The Hipster trend is broadening the fabric of European cities, and is especially relevant as some destinations respond to over-crowding by encouraging tourists to experience more than just the most popular areas. It’s also a trend consistent with the growing interest in authentic tourist experiences, giving tourists an opportunity to get closer to the way that locals live. And it’s being embraced by tour guides and sites such as Vayable, which offers hipster tours of specific city districts, often delivered by local residents to provide authenticity.  Online travel guides including Likealocal and Travelsofadam have also developed guides to many of these destinations, listing up-to-date reviews of the ever-changing Hipster scene.”

Our ideas to improve this current problem of all destinations and resorts are:

1. To make a study about your destination geography of fear boundaries. Interviews, GPS studies, traffic studies.

2. Observing your street  signs especially for the pedestrians. Are they showing locations to your main attractions and places to visit? Does directions give safe and interesting routes to approach those places?

3. Good lighting system, pedestrian walking routes, roads for cyclists and other traffic, give safe and more consumer friendly approach travelling in the destination.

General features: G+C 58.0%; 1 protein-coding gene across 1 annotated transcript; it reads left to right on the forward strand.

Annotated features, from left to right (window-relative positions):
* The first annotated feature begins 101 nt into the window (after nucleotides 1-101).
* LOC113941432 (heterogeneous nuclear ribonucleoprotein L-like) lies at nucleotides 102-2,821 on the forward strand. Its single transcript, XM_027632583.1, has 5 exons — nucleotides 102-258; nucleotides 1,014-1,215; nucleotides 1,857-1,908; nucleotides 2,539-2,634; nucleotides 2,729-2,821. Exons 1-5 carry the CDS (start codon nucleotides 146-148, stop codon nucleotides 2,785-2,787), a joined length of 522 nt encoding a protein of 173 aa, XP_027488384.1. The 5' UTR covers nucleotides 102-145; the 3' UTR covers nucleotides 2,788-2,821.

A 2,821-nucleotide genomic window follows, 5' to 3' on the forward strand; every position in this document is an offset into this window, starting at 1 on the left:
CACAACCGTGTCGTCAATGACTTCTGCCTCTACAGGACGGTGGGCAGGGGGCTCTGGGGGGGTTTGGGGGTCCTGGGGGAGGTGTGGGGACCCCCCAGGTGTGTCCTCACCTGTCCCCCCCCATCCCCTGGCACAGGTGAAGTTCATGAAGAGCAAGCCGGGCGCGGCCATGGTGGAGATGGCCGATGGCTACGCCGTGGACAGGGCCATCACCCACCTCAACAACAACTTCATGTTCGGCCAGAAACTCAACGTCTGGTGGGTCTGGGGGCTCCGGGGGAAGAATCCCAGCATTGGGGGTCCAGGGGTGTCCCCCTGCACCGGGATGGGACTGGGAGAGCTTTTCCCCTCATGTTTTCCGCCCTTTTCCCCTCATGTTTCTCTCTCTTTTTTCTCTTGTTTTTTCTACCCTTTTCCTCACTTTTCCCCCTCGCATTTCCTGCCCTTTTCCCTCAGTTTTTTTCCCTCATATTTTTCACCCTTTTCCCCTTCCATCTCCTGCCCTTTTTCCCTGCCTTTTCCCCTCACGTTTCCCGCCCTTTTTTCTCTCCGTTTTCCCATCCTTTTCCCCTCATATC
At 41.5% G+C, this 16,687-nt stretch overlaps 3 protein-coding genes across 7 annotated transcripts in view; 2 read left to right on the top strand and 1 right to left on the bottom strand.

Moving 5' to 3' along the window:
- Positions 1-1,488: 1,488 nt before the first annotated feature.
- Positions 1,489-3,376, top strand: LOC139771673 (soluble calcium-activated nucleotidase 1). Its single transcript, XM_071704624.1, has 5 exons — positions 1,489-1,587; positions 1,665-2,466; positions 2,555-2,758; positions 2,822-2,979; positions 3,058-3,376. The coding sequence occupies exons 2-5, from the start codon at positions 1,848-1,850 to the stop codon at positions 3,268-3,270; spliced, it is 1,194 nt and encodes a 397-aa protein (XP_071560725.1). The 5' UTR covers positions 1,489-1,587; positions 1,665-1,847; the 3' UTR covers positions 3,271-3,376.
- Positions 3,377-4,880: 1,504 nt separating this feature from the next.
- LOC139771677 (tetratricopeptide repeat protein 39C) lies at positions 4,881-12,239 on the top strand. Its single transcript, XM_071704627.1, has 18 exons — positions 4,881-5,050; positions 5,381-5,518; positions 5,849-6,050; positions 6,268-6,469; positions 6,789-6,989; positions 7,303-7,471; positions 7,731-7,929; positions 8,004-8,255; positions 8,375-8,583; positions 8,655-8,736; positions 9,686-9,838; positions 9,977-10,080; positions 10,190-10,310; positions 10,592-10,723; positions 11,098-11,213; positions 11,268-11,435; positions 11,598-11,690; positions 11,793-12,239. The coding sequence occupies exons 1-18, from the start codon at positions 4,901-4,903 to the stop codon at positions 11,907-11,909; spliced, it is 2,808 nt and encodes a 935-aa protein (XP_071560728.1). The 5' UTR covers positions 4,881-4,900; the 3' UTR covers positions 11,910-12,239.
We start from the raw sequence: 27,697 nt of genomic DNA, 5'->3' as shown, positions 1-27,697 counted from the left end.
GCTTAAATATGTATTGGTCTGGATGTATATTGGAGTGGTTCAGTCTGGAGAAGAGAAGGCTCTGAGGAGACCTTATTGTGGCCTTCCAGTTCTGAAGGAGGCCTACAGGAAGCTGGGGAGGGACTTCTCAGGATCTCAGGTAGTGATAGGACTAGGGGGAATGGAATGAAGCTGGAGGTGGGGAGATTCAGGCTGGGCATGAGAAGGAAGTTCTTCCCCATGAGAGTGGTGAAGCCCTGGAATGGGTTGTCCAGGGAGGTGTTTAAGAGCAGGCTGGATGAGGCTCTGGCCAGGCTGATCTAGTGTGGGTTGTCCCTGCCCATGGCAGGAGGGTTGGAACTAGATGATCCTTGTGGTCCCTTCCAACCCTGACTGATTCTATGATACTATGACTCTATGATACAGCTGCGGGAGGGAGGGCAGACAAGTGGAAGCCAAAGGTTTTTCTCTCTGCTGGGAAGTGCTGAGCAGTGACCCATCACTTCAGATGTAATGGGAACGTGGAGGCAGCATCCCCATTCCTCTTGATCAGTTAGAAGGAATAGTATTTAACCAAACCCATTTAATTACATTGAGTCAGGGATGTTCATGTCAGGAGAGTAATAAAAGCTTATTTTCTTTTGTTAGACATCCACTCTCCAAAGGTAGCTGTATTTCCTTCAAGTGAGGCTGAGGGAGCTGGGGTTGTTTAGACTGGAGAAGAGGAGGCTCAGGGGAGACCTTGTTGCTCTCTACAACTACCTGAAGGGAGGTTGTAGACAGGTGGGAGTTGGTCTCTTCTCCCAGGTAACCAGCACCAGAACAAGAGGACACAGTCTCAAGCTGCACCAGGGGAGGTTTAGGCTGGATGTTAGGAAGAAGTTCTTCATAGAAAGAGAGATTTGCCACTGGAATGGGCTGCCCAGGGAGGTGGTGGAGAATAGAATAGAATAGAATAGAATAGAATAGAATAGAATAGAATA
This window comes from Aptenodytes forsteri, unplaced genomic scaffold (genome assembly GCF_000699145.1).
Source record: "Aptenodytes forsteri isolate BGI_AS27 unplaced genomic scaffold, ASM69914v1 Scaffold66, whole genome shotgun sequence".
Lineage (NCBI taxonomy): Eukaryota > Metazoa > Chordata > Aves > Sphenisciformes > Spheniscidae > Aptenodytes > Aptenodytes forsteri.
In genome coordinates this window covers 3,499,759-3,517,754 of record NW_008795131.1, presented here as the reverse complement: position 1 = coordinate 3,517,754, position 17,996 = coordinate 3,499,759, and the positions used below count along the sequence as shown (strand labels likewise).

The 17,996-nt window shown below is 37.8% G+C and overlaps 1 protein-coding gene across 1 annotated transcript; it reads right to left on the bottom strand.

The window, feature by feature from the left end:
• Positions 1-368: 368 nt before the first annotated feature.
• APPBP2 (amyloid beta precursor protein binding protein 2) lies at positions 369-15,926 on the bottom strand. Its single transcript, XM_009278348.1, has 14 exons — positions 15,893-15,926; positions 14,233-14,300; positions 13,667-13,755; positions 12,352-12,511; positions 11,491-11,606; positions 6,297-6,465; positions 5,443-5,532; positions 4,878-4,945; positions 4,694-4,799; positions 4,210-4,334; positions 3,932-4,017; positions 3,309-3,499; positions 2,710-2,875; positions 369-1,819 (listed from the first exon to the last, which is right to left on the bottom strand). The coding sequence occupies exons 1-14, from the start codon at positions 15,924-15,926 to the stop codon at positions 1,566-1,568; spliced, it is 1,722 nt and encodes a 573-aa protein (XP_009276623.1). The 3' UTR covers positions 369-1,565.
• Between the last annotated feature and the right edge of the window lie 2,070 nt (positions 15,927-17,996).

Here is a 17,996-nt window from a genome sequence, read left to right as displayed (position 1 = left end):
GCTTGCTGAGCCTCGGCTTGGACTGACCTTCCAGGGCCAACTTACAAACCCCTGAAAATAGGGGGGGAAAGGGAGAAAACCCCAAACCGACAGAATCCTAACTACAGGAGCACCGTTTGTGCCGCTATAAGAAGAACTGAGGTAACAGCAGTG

4. If your destination is suffering for example snow during winter time – as we do sometimes in Helsinki – cleaning the streets fast and effectively is necessary.

5. Good smart telephone apps for visitors – also useful for travellers which are only wandering around destination during odd hours.

6. Updated maps (printed and/or digital ones). Maps are showing the places of interest also outside of familiar streets.

7. If the destination is having public transportation system, those should be introduced easily by using visible colours, brands, destination names and codes. Purchasing tickets should be easy and having guidelines at least in English. Bus, tram and metro stations have names and guide lines shown easily. Adding information also in English and other popular languages used in the destination by the visitors.

8. Where the safety issues are more a problem, more police and other safety guards are needed, observation cameras and alarms could prevent also criminal acts in the area. Organizing events where the location is capable of hosting f.ex. concert for the audience of thousands safely and effectively. 

9. Attractions, places to visit, shops having opening and closing hours which is fitting also by using public transportation, lighting hours.

10. In destination planning to have more than one reason to visit other districts than remaining in city centre area. Hotels, restaurants, museums, attractions and other tourism services in nearby which is easily to reach on foot, having bicycle or by using public transportation. The destination planning should be conducted more sustainable way.


If you are interested more about how to prolong the length of stay and what is geography of fear, please contact ToolBox representative. We have some ideas how to improve travel destinations length of stay and improve the situation of geographical fear.